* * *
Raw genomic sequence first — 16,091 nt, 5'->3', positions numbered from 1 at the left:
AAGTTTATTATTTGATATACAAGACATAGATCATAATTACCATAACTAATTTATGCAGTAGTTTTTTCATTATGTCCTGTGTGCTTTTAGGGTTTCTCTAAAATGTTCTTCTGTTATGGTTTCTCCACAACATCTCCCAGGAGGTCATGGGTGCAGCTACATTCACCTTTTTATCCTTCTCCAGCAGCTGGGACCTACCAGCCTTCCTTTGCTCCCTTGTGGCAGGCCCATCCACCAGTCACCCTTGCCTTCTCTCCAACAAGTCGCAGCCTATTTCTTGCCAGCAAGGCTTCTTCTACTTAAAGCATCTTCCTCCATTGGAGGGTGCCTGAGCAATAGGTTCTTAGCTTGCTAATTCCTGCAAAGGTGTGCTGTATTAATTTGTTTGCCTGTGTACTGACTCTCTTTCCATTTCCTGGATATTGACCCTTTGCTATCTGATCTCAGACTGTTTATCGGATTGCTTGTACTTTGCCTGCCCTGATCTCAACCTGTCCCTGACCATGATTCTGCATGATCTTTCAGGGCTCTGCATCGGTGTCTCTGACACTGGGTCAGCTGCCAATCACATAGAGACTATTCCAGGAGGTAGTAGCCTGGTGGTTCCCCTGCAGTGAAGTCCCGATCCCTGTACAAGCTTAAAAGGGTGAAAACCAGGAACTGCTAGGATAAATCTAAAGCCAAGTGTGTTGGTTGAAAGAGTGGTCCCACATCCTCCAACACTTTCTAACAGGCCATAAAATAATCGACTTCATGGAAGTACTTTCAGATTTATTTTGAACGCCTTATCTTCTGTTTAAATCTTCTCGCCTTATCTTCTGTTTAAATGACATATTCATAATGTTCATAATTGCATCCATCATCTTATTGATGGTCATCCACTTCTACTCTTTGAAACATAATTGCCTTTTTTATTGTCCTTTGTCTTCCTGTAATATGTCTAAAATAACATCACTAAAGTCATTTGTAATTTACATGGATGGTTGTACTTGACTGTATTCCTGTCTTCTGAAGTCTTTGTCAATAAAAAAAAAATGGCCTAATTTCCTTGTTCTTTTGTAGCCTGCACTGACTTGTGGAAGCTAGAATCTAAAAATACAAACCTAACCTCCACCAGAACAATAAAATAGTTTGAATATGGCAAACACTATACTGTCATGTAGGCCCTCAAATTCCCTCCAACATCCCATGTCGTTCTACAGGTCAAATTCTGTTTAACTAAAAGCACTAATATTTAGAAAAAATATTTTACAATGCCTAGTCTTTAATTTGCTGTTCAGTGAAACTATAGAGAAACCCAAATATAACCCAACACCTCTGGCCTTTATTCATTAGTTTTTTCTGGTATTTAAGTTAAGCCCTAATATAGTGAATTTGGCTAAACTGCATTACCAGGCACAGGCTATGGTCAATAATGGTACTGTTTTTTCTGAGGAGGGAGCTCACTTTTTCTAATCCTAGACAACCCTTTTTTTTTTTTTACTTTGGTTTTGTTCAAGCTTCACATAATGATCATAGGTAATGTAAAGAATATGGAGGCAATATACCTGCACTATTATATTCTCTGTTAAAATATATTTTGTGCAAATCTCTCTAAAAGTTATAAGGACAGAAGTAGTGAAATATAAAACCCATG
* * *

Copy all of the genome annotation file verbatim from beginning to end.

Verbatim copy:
Raw genomic sequence first — 16,091 nt, 5'->3', positions numbered from 1 at the left:
AAGTTTATTATTTGATATACAAGACATAGATCATAATTACCATAACTAATTTATGCAGTAGTTTTTTCATTATGTCCTGTGTGCTTTTAGGGTTTCTCTAAAATGTTCTTCTGTTATGGTTTCTCCACAACATCTCCCAGGAGGTCATGGGTGCAGCTACATTCACCTTTTTATCCTTCTCCAGCAGCTGGGACCTACCAGCCTTCCTTTGCTCCCTTGTGGCAGGCCCATCCACCAGTCACCCTTGCCTTCTCTCCAACAAGTCGCAGCCTATTTCTTGCCAGCAAGGCTTCTTCTACTTAAAGCATCTTCCTCCATTGGAGGGTGCCTGAGCAATAGGTTCTTAGCTTGCTAATTCCTGCAAAGGTGTGCTGTATTAATTTGTTTGCCTGTGTACTGACTCTCTTTCCATTTCCTGGATATTGACCCTTTGCTATCTGATCTCAGACTGTTTATCGGATTGCTTGTACTTTGCCTGCCCTGATCTCAACCTGTCCCTGACCATGATTCTGCATGATCTTTCAGGGCTCTGCATCGGTGTCTCTGACACTGGGTCAGCTGCCAATCACATAGAGACTATTCCAGGAGGTAGTAGCCTGGTGGTTCCCCTGCAGTGAAGTCCCGATCCCTGTACAAGCTTAAAAGGGTGAAAACCAGGAACTGCTAGGATAAATCTAAAGCCAAGTGTGTTGGTTGAAAGAGTGGTCCCACATCCTCCAACACTTTCTAACAGGCCATAAAATAATCGACTTCATGGAAGTACTTTCAGATTTATTTTGAACGCCTTATCTTCTGTTTAAATCTTCTCGCCTTATCTTCTGTTTAAATGACATATTCATAATGTTCATAATTGCATCCATCATCTTATTGATGGTCATCCACTTCTACTCTTTGAAACATAATTGCCTTTTTTATTGTCCTTTGTCTTCCTGTAATATGTCTAAAATAACATCACTAAAGTCATTTGTAATTTACATGGATGGTTGTACTTGACTGTATTCCTGTCTTCTGAAGTCTTTGTCAATAAAAAAAAAATGGCCTAATTTCCTTGTTCTTTTGTAGCCTGCACTGACTTGTGGAAGCTAGAATCTAAAAATACAAACCTAACCTCCACCAGAACAATAAAATAGTTTGAATATGGCAAACACTATACTGTCATGTAGGCCCTCAAATTCCCTCCAACATCCCATGTCGTTCTACAGGTCAAATTCTGTTTAACTAAAAGCACTAATATTTAGAAAAAATATTTTACAATGCCTAGTCTTTAATTTGCTGTTCAGTGAAACTATAGAGAAACCCAAATATAACCCAACACCTCTGGCCTTTATTCATTAGTTTTTTCTGGTATTTAAGTTAAGCCCTAATATAGTGAATTTGGCTAAACTGCATTACCAGGCACAGGCTATGGTCAATAATGGTACTGTTTTTTCTGAGGAGGGAGCTCACTTTTTCTAATCCTAGACAACCCTTTTTTTTTTTTTACTTTGGTTTTGTTCAAGCTTCACATAATGATCATAGGTAATGTAAAGAATATGGAGGCAATATACCTGCACTATTATATTCTCTGTTAAAATATATTTTGTGCAAATCTCTCTAAAAGTTATAAGGACAGAAGTAGTGAAATATAAAACCCATG